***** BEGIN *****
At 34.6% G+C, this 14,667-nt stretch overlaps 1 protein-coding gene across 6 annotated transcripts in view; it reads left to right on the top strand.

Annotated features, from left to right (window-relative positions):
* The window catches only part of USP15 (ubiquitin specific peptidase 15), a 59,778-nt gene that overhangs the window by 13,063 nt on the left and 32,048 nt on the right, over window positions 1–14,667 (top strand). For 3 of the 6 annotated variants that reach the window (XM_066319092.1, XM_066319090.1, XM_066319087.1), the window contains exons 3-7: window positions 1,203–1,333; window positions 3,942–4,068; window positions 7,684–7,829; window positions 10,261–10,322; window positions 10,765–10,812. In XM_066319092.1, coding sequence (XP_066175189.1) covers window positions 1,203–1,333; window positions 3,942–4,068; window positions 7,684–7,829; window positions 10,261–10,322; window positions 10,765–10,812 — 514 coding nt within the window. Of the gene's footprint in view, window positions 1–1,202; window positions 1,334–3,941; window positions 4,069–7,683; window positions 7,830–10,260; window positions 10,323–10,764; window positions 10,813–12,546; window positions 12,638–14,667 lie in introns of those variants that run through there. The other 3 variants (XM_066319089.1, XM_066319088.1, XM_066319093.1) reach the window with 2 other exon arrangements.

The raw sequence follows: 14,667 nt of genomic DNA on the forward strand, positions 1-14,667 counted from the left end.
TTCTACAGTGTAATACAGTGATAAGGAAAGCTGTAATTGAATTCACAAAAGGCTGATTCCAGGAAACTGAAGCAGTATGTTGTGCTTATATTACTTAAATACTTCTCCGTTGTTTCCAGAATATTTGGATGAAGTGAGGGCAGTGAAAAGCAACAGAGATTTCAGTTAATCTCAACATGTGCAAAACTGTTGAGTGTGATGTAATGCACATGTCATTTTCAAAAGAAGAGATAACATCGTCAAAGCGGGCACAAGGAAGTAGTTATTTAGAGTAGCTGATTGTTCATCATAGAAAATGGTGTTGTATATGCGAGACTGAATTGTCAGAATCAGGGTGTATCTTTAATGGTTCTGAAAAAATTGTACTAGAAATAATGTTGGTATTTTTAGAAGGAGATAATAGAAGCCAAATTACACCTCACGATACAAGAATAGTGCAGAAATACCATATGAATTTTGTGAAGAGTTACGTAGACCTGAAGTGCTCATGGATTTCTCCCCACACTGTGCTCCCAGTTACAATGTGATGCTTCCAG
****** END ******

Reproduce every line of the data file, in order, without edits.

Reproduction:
At 34.6% G+C, this 14,667-nt stretch overlaps 1 protein-coding gene across 6 annotated transcripts in view; it reads left to right on the top strand.

Annotated features, from left to right (window-relative positions):
* The window catches only part of USP15 (ubiquitin specific peptidase 15), a 59,778-nt gene that overhangs the window by 13,063 nt on the left and 32,048 nt on the right, over window positions 1–14,667 (top strand). For 3 of the 6 annotated variants that reach the window (XM_066319092.1, XM_066319090.1, XM_066319087.1), the window contains exons 3-7: window positions 1,203–1,333; window positions 3,942–4,068; window positions 7,684–7,829; window positions 10,261–10,322; window positions 10,765–10,812. In XM_066319092.1, coding sequence (XP_066175189.1) covers window positions 1,203–1,333; window positions 3,942–4,068; window positions 7,684–7,829; window positions 10,261–10,322; window positions 10,765–10,812 — 514 coding nt within the window. Of the gene's footprint in view, window positions 1–1,202; window positions 1,334–3,941; window positions 4,069–7,683; window positions 7,830–10,260; window positions 10,323–10,764; window positions 10,813–12,546; window positions 12,638–14,667 lie in introns of those variants that run through there. The other 3 variants (XM_066319089.1, XM_066319088.1, XM_066319093.1) reach the window with 2 other exon arrangements.

The raw sequence follows: 14,667 nt of genomic DNA on the forward strand, positions 1-14,667 counted from the left end.
TTCTACAGTGTAATACAGTGATAAGGAAAGCTGTAATTGAATTCACAAAAGGCTGATTCCAGGAAACTGAAGCAGTATGTTGTGCTTATATTACTTAAATACTTCTCCGTTGTTTCCAGAATATTTGGATGAAGTGAGGGCAGTGAAAAGCAACAGAGATTTCAGTTAATCTCAACATGTGCAAAACTGTTGAGTGTGATGTAATGCACATGTCATTTTCAAAAGAAGAGATAACATCGTCAAAGCGGGCACAAGGAAGTAGTTATTTAGAGTAGCTGATTGTTCATCATAGAAAATGGTGTTGTATATGCGAGACTGAATTGTCAGAATCAGGGTGTATCTTTAATGGTTCTGAAAAAATTGTACTAGAAATAATGTTGGTATTTTTAGAAGGAGATAATAGAAGCCAAATTACACCTCACGATACAAGAATAGTGCAGAAATACCATATGAATTTTGTGAAGAGTTACGTAGACCTGAAGTGCTCATGGATTTCTCCCCACACTGTGCTCCCAGTTACAATGTGATGCTTCCAG